The discussions brought the utility together with Wisconsin's and Michigan's natural resource agencies, the U.S. Fish and Wildlife Service, as well as the River Alliance of Wisconsin and the Michigan Hydro Relicensing Coalition.

Discussions over two years addressed land management, fisheries protection, water quality, recreation and hydroplant operations. The utility agreed to operate dams with a more natural flow of water, protect 25,000 acres of land and water surrounding the hydroelectric facilities in the Upper Menominee River basin, and add recreational facilities. In addition, three dams will be removed, and the utility is committed to working with resource agencies to research technology for allowing lake sturgeon to pass two of their dams.

"From my perspective, what's exciting is through relicensing that balances all river uses, lake sturgeons will eventually move from the mouth of the Menominee to Sturgeon Falls and back again while we're still generating power," Sarakinos says. "That's a huge accomplishment."

Bill Rauscher, We Energies manager of hydroelectric operations and one of three company people who participated in the negotiations, is satisfied with the settlement approach, but considers it the lesser of two evils. He believes states now have too much authority in federal dam licensing process through the water quality certification process. The new hydro relicensing rules have eliminated FERC's ability to balance competing interests like the need for electrical power, the cost of that power, consequences for the local economy, and changes to local recreation and river access, Rauscher said.

The settlement process gave We Energies more flexibility to operate some of the dams as peaking dams than would have been possible through normal relicensing. Rauscher says the process allowed the utility to spend money on habitat enhancement and research that otherwise would have been spent on the relicensing process and studies.

"In the long run, it didn't save us money," he says. "We saved 50 percent on the cost of getting a license, but we put it right back into the habitat fund and fish protection. At least we were able to spend the money on something for the future instead of on the paper process," he says.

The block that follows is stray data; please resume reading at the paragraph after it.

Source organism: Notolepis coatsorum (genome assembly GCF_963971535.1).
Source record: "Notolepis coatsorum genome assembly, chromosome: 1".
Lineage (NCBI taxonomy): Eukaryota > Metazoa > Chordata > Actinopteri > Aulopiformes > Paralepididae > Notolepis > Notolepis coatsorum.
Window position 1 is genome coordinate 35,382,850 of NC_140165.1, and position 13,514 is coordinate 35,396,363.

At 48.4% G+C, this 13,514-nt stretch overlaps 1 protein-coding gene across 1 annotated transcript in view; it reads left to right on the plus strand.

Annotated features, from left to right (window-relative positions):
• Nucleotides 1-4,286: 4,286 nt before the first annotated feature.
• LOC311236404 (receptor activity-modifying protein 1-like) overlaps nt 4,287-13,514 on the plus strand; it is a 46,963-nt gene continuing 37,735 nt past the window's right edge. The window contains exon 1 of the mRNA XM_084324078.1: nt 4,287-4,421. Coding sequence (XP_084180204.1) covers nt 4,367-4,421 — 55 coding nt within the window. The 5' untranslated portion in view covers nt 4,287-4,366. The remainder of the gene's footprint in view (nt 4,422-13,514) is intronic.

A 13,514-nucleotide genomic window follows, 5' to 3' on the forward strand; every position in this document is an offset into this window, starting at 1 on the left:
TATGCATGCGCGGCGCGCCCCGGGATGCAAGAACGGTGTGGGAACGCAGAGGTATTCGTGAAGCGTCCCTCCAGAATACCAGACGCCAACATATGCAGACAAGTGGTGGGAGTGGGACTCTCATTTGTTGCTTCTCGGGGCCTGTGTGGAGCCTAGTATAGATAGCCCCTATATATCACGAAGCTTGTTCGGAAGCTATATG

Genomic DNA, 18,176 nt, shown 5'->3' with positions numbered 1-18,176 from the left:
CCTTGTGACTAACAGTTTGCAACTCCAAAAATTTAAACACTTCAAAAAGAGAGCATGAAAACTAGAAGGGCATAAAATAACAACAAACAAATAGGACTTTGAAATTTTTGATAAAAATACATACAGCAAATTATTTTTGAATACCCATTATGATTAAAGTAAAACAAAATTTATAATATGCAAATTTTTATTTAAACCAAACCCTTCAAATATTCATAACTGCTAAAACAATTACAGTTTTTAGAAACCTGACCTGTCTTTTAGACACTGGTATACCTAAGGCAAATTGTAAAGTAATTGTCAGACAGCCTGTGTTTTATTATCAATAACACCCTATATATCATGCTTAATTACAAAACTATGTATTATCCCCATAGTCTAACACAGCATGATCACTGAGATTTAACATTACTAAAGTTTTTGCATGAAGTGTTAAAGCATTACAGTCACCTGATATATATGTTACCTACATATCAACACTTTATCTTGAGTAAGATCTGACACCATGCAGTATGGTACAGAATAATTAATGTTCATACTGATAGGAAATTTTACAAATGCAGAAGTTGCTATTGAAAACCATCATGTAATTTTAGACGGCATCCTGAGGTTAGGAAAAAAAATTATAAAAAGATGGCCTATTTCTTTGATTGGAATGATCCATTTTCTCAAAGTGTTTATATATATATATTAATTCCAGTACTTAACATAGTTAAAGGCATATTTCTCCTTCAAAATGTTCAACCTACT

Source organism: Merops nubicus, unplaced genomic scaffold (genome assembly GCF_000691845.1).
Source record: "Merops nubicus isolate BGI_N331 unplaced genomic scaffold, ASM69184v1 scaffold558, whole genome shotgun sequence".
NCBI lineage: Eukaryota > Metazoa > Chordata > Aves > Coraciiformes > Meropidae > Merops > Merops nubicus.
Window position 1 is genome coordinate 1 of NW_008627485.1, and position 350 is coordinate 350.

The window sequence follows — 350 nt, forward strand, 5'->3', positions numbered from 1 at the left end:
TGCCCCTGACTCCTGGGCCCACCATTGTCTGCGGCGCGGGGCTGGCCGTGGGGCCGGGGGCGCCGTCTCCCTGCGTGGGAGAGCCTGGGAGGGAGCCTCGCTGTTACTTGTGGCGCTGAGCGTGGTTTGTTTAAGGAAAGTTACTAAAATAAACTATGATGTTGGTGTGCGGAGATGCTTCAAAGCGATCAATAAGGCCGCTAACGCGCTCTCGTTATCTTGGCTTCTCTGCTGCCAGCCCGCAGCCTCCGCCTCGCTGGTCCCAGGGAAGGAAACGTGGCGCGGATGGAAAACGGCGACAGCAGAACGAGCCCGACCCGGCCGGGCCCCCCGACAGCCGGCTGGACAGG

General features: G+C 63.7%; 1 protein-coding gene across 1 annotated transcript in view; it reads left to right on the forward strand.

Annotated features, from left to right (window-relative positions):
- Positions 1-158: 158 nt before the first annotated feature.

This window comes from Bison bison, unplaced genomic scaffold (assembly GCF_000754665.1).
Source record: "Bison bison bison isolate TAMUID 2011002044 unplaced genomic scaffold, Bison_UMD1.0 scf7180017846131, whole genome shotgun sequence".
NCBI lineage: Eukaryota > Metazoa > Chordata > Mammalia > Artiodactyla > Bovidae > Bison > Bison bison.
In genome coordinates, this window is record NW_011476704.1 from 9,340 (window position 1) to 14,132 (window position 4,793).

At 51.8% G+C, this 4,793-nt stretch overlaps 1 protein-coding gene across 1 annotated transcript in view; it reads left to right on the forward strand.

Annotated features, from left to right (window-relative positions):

Promise and peril around the bend

Greener operating conditions negotiated during dam relicensing hold the promise of reclaiming some of the recreational and environmental benefits lost for generations on Wisconsin's working rivers. Martini's appointment as DNR river coordinator is expected to provide statewide leadership as the department devolves teams that specialized in FERC issues into smaller work groups of local fish managers and others who are intimately familiar with the river and fishery, but less so with dam relicensing and deadlines.

New technology may eventually allow more electricity to be generated without nearly as many environmental consequences. Helical turbines, which resemble big egg beaters, generate electricity from the kinetic energy created by moving water – even slow-moving currents – without the need for dams. That technology may someday allow more hydropower in a state where most of the best dam sites are taken and the cost of retrofitting plants would be prohibitive.

The peril lies in some worrisome trends and in a pending U.S. Supreme Court case threatening the state authority DNR has used so well, Sarakinos says.

Bottom-line pressures from stockholders may spur publicly-traded utilities to back off on agreements, she says. Recent funding and staff cuts, the retirement of staff knowledgeable of FERC issues, along with political pressure, could impair DNR's ability to ensure utilities abide by their settlement conditions.

People involved with FERC issues are concerned over a case the U.S. Supreme Court has agreed to hear challenging states' authority to impose operating conditions affecting the quantity of water in their rivers. As of press time, the case hadn't been heard.

Sarakinos worries that a ruling against states' authority would again create a real imbalance favoring power generation over environmental considerations, and largely remove the public from the process.

"These are dams on our rivers – yours and mine," she says. "It's important for us as the public to remember these are public rivers being used for private gain. We should have that once-in-a-lifetime chance to set the conditions by which this facility is going to meet all the interests – economic, environmental and recreational."

Lisa Gaumnitz is public affairs manager for DNR's water programs in Madison.